“As the textile market continues to look for innovative solutions to help reduce its environmental footprint, we want to provide long-lasting products that need to be replaced less often. Through our recent collaboration with DuPont Tate & Lyle’s Susterra brand, designers of apparel, footwear and gear will have access to a wide variety of durable fabric technologies that incorporate high performance coatings and membranes based on plant-based materials.”
Everest, another ISPO TEXTRENDS winner, is the first apparel fabric mill brought into this collaboration, has the ability to incorporate bio-based membranes and coatings based on Susterra propanediol from DuPont Tate & Lyle into a variety of Cordura brand fabrics. At Techtextil, Everest highlighted how Cordura Naturalle fabrics incorporated with a polyurethane bio-based membrane containing more than 25 percent renewable sourced materials by weight are engineered to help keep your body dry and comfortable in all kinds of weather.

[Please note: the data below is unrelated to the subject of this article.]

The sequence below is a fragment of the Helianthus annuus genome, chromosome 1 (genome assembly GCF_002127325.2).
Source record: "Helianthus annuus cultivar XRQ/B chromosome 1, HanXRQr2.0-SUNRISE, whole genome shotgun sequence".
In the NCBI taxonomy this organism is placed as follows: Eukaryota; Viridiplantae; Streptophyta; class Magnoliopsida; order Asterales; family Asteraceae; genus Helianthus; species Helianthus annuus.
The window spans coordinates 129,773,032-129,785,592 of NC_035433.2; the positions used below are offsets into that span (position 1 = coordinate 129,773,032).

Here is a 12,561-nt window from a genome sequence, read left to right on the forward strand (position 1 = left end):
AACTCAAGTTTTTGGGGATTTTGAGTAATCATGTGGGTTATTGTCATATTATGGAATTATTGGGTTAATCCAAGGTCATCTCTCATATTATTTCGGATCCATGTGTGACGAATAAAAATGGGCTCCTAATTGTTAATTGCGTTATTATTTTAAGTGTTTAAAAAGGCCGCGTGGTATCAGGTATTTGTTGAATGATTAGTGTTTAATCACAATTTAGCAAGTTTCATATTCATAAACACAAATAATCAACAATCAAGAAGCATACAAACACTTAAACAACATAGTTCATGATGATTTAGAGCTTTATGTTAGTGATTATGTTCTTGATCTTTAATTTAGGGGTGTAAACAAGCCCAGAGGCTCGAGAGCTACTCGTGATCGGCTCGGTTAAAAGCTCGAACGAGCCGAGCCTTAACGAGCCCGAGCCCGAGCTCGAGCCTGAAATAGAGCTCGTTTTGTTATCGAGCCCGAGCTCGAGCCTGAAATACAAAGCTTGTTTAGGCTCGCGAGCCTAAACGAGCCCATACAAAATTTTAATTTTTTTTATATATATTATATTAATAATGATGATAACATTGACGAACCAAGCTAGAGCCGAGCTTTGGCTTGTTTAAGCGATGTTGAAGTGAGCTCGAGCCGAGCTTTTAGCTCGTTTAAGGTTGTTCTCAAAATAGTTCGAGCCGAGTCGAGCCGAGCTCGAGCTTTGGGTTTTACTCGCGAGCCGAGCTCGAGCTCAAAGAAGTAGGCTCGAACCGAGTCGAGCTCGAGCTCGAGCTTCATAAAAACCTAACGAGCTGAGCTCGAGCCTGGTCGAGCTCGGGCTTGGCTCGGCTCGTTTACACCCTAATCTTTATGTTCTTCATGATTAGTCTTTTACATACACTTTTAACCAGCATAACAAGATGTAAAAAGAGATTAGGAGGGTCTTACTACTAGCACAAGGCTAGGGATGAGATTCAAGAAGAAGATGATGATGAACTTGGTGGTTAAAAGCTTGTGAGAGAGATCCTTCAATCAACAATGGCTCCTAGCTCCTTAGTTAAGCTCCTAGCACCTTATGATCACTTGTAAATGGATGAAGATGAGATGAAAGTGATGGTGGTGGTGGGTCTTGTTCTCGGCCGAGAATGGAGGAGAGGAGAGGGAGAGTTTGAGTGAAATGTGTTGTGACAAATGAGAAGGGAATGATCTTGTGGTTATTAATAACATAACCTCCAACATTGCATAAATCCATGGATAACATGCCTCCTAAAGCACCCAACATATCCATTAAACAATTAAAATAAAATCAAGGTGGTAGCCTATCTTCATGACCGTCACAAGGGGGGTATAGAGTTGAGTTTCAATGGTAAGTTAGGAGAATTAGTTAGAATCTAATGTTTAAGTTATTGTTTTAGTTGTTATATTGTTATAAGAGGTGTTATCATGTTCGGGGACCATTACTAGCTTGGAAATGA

The Susterra propanediol based membrane demonstrates good hydrolysis resistance, excellent low temperature flexibility and elasticity thus allowing the membranes to be incorporated with stretch fabrics for added mobility.
“Eco-innovations in the industry can take the shape in many forms from renewably sourced products, to long-lasting durability to recycled materials,” stated Laurie Kronenberg, global marketing director, DuPont Tate & Lyle Bio Products. “We worked with eco-efficiency in mind to develop solutions for those brands demanding bio-based, sustainable, performance materials across a variety of markets,” she said.